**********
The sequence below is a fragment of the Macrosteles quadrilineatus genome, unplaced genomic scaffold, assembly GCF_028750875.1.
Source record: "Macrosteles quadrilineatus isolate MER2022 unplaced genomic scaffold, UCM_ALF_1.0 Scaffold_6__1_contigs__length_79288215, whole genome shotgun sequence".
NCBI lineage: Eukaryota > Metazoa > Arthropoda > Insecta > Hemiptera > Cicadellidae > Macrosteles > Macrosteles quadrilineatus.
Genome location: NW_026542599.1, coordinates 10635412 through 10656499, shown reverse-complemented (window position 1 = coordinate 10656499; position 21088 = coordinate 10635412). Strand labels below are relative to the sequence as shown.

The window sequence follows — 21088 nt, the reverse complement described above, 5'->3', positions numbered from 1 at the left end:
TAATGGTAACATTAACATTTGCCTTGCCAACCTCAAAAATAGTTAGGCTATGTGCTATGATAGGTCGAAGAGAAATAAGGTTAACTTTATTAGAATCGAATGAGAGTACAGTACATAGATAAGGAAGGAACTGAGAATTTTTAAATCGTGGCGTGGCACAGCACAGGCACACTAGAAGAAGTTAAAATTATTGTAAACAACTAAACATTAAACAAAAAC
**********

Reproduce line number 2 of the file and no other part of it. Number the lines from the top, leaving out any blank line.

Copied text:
Source record: "Macrosteles quadrilineatus isolate MER2022 unplaced genomic scaffold, UCM_ALF_1.0 Scaffold_6__1_contigs__length_79288215, whole genome shotgun sequence".